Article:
6 Ways Of Finishing Strong On A Long Ride

Anyone can start strongly on an endurance ride; but finishing strongly takes some skill, and some clever thinking. Here’s how to avoid fizzling out – or even bonking.

Selene Yeager |

Anyone can start strongly on an endurance ride; but finishing strongly on something like the Old Mutual Wealth Double Century takes some skill, and some clever thinking. Here’s how to avoid fizzling out – or even bonking.

We’ve all been there, feeling chainless and amazing for the first 60km of a 100km-plus ride. Then suddenly, seemingly out of nowhere, we feel… less amazing. We wonder why we started this stupid ride to begin with; and more importantly, how we’re going to make it another 40-odd km – or more! As we watch our so-called friends roll off into the distance, our speed fades, along with our energy – and maybe our will to go on.

Well, guess what? It may feel like the Piano Man fell from the sky and sat on your shoulders out of the clear blue, but that’s actually not the case. Coming undone in the middle of a long ride is your body’s response to what you did – or didn’t do – during the first part of the ride. Read on to learn how to stay strong from beginning to end:

1. Save your strength for the second half.

Starting out too fast in the beginning when you feel fresh can leave you clawing your way home at the end. When you hit it hard right out of the gate, you ‘burn too many matches’ and finishing becomes challenging. That is, you tap into your fast-twitch muscle fibres, which are the powerful ones that eat up your limited glycogen stores and aren’t built for endurance. They don’t recover very quickly, and won’t be there for you at the end of the ride if you keep burning them up early on.

2. Practise pacing on your long rides

Long rides (for most of us, that’s anything beyond 100km!) are about endurance. Ideally, you want to maintain a pace that corresponds to about 70% of your max heart rate. Wearing a heart-rate monitor helps here. That way, you know your aerobic heart-rate range, and you can stop yourself during big days when you see it spiking or creeping up too often, too early.

But it’s easy to know when you’re going too hard, even without a heart-rate strap: one sure sign is that your breathing becomes too laboured for you to speak in complete sentences. Over time, you’ll know how many matches you can burn over the course of a long ride before frying yourself before the end.

But in general, keep your heart rate in check for the first half of your long outing, no matter how awesome you feel. You can let rip a little once you can smell the stables.

3. Start nibbling after the first hour.

Depending on how many kays lie ahead, you could be looking at a whole day in the saddle. To avoid getting vapory by running too low on fuel, or getting gut rot by shoving down too many ride snacks at once – or worse, bonking – start nibbling within the first hour and continue every 30 minutes or so. For off-road endurance rides, and super-long ones like the DC, I start refuelling within the first 15 to 20 minutes.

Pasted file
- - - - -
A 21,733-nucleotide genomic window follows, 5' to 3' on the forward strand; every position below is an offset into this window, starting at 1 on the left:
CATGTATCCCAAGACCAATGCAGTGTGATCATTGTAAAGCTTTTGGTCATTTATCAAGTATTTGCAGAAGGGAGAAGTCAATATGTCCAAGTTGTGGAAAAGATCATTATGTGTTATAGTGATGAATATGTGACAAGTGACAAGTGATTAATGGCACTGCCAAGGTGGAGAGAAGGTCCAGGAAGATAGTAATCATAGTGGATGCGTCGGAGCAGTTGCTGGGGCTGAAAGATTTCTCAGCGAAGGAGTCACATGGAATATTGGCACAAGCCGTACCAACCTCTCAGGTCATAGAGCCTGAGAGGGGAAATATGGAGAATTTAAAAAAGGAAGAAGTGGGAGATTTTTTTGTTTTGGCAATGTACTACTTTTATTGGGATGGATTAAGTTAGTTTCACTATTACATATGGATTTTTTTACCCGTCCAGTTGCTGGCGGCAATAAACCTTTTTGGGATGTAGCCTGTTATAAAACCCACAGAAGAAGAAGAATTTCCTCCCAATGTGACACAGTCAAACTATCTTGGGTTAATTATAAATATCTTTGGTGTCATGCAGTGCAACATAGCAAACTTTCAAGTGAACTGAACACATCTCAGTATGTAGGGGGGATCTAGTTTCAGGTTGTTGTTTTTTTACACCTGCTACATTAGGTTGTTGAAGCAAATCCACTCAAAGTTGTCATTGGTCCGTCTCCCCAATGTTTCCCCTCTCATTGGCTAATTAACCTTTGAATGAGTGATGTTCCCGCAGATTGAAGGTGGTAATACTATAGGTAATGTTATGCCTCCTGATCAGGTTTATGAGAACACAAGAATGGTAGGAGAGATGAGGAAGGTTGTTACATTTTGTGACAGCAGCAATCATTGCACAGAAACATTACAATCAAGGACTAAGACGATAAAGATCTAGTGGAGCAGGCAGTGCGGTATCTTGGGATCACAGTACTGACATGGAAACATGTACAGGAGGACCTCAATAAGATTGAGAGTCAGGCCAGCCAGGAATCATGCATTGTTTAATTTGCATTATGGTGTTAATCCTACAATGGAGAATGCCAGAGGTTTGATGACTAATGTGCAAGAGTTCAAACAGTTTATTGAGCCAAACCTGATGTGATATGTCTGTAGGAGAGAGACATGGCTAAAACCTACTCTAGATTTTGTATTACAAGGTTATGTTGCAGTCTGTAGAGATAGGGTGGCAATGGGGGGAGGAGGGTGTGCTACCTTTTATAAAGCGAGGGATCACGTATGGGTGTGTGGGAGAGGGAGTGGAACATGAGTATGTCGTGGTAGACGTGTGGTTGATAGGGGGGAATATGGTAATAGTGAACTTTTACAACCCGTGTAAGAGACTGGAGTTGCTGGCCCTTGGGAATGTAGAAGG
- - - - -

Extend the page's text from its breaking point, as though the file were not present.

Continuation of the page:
You don’t need (nor should you try) to replace every kilojoule you burn. Instead, aim to keep your fuel stores topped up, by finishing around 650 to 750kJ an hour.

4. Loaf a little – or a lot.

Ever watch a rider take a flyer off the front of a bike race? How often do they beat the pack to the finish line? Very rarely. It just takes too much energy to be out there with your nose in the wind all day long. You can go faster (and conserve up to 40% of your energy) by sticking with a bunch and working at the front of the pace line only when it’s your turn. By using your fellow riders to conserve energy, you’ll have more in the tank for the end.

5. Hit the pits like an F1 driver.

Stopping too long during bathroom breaks or food stops is a recipe for leaden legs, as your blood pools and your muscles cool down. You’ll feel better over the course of the ride if you keep it moving.

6. Drain a bottle an hour.

Hydration is power. Once you get dehydrated, your blood thickens and everything becomes harder. Aim at finishing a bottle every hour. As with fuelling, it’s easy to let your hydration slide until you’re in a hole. Sip a few millilitres every 15 minutes, and aim to drain a bottle an hour under temperate conditions – more, if it’s hot.

“It also helps to start the ride hydrated,” says two-time Olympic coach Gale Bernhardt, co-author of Become a Fat-Burning Machine. “I recommend getting down a bottle of low-sugar electrolyte drink 15 minutes before beginning the ride.”

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